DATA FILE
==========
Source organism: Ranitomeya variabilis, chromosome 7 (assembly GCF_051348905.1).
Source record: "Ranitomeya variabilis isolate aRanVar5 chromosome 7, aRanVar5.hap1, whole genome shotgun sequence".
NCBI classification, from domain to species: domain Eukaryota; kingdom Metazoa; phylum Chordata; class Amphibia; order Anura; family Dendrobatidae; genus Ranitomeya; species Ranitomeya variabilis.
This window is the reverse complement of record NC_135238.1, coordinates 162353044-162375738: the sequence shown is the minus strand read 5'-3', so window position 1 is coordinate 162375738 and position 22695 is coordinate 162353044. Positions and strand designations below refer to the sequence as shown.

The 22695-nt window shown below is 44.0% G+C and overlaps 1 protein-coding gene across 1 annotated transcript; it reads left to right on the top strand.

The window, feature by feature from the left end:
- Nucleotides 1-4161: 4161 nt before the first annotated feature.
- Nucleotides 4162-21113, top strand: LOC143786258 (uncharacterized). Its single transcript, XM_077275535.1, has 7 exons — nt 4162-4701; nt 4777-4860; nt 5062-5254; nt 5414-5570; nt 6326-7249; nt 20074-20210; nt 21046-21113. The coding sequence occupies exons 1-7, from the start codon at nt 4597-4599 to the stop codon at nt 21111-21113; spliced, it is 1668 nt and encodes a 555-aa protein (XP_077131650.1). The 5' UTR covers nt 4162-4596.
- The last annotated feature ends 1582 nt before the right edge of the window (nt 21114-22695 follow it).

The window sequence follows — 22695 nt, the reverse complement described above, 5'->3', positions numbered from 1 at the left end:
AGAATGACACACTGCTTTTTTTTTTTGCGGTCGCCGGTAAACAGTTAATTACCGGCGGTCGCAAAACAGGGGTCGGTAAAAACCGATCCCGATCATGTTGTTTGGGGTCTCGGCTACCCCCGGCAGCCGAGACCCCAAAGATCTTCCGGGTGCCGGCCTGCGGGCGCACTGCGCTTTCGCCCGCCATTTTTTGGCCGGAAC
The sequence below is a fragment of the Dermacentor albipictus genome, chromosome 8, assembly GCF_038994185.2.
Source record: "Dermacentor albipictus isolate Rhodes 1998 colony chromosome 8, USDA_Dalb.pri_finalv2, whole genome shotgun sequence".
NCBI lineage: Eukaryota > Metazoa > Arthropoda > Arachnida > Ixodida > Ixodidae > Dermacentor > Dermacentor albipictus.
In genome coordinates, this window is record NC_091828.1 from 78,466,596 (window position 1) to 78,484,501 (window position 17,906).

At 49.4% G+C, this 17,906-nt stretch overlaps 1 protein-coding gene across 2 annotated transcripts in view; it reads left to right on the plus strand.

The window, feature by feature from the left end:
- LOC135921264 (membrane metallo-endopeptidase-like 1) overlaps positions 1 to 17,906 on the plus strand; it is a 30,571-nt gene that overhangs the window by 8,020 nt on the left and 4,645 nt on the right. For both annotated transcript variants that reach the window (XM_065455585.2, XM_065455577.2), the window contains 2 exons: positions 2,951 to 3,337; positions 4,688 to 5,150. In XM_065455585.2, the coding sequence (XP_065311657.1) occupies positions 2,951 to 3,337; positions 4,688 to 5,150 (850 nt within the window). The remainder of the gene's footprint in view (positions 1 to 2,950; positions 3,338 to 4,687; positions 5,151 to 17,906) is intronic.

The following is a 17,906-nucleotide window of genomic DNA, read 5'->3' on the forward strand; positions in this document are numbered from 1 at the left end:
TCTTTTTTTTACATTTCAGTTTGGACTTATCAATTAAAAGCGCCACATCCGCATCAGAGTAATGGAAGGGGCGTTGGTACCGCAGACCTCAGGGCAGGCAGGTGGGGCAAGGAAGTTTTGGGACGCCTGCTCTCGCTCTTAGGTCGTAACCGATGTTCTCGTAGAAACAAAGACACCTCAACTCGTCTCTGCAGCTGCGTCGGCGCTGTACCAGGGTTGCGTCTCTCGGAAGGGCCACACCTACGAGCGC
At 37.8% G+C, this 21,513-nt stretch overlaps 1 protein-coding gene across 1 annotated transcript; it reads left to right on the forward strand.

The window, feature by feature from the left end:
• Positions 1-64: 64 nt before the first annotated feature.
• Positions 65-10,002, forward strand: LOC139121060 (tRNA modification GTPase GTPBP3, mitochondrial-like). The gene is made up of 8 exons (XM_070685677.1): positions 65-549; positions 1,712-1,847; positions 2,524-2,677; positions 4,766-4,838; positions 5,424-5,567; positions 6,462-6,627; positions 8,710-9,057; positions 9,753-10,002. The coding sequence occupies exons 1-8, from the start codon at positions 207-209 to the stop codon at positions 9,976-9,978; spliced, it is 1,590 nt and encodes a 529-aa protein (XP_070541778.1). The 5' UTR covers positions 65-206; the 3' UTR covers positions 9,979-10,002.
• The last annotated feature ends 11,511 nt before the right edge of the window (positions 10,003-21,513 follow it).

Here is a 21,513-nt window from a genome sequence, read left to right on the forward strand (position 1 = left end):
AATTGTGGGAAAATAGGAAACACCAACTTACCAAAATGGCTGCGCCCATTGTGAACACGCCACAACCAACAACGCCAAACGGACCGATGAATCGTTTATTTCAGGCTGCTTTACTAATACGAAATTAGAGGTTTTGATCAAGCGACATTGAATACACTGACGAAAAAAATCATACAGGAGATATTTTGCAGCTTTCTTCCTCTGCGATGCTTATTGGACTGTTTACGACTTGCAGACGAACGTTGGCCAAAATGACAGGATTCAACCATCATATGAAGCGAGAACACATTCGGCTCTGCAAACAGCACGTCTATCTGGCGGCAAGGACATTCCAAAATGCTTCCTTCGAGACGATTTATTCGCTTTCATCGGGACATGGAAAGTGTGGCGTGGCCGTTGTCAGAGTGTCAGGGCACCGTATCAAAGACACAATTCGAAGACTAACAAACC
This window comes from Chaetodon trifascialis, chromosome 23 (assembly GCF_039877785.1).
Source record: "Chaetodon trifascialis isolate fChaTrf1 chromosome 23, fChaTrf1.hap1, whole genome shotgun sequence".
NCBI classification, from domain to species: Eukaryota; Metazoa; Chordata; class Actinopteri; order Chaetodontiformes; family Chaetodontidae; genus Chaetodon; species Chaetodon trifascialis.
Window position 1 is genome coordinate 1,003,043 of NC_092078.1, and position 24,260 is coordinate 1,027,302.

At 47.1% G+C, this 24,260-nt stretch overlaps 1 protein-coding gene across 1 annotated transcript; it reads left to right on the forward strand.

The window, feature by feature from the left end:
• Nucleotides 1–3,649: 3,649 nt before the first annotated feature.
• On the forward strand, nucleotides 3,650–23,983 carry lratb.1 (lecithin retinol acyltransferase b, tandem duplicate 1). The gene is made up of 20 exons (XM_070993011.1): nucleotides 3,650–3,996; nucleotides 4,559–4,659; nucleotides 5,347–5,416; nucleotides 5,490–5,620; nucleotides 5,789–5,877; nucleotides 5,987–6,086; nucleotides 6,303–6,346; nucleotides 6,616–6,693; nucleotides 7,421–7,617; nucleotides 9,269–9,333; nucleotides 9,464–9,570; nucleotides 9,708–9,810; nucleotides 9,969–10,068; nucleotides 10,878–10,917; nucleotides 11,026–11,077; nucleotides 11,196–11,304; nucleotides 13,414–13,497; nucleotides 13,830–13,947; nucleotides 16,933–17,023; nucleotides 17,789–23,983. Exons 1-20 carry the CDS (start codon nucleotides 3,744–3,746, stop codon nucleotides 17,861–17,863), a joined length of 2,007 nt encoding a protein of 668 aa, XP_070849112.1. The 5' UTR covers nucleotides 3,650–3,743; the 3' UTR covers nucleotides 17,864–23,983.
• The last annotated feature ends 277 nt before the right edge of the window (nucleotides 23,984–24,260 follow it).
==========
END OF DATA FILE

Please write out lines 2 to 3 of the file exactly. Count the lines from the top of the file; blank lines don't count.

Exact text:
Source record: "Ranitomeya variabilis isolate aRanVar5 chromosome 7, aRanVar5.hap1, whole genome shotgun sequence".
NCBI classification, from domain to species: domain Eukaryota; kingdom Metazoa; phylum Chordata; class Amphibia; order Anura; family Dendrobatidae; genus Ranitomeya; species Ranitomeya variabilis.